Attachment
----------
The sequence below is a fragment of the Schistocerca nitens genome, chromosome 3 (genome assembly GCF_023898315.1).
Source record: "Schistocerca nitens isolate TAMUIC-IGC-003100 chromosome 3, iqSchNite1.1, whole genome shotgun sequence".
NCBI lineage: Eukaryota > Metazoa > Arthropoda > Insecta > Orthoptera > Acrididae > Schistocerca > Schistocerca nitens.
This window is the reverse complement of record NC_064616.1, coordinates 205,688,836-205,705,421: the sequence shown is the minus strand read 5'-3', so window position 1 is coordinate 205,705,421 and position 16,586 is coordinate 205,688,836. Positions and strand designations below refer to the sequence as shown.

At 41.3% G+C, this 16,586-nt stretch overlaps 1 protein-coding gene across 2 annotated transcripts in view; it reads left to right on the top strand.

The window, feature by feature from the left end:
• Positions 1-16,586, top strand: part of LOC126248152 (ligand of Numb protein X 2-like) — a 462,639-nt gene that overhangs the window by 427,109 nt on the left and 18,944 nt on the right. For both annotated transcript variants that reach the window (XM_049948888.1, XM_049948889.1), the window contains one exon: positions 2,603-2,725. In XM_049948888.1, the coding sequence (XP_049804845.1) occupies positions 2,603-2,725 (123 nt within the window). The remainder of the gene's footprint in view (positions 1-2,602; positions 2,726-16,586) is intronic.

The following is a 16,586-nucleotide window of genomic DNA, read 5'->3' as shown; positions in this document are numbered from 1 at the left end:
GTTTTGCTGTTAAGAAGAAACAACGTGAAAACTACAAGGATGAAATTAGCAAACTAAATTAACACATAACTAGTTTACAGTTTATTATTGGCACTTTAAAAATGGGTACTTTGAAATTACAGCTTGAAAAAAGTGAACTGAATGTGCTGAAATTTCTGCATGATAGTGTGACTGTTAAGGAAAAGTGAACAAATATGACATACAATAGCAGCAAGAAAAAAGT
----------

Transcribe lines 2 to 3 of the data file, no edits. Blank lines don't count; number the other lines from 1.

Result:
Source record: "Schistocerca nitens isolate TAMUIC-IGC-003100 chromosome 3, iqSchNite1.1, whole genome shotgun sequence".
NCBI lineage: Eukaryota > Metazoa > Arthropoda > Insecta > Orthoptera > Acrididae > Schistocerca > Schistocerca nitens.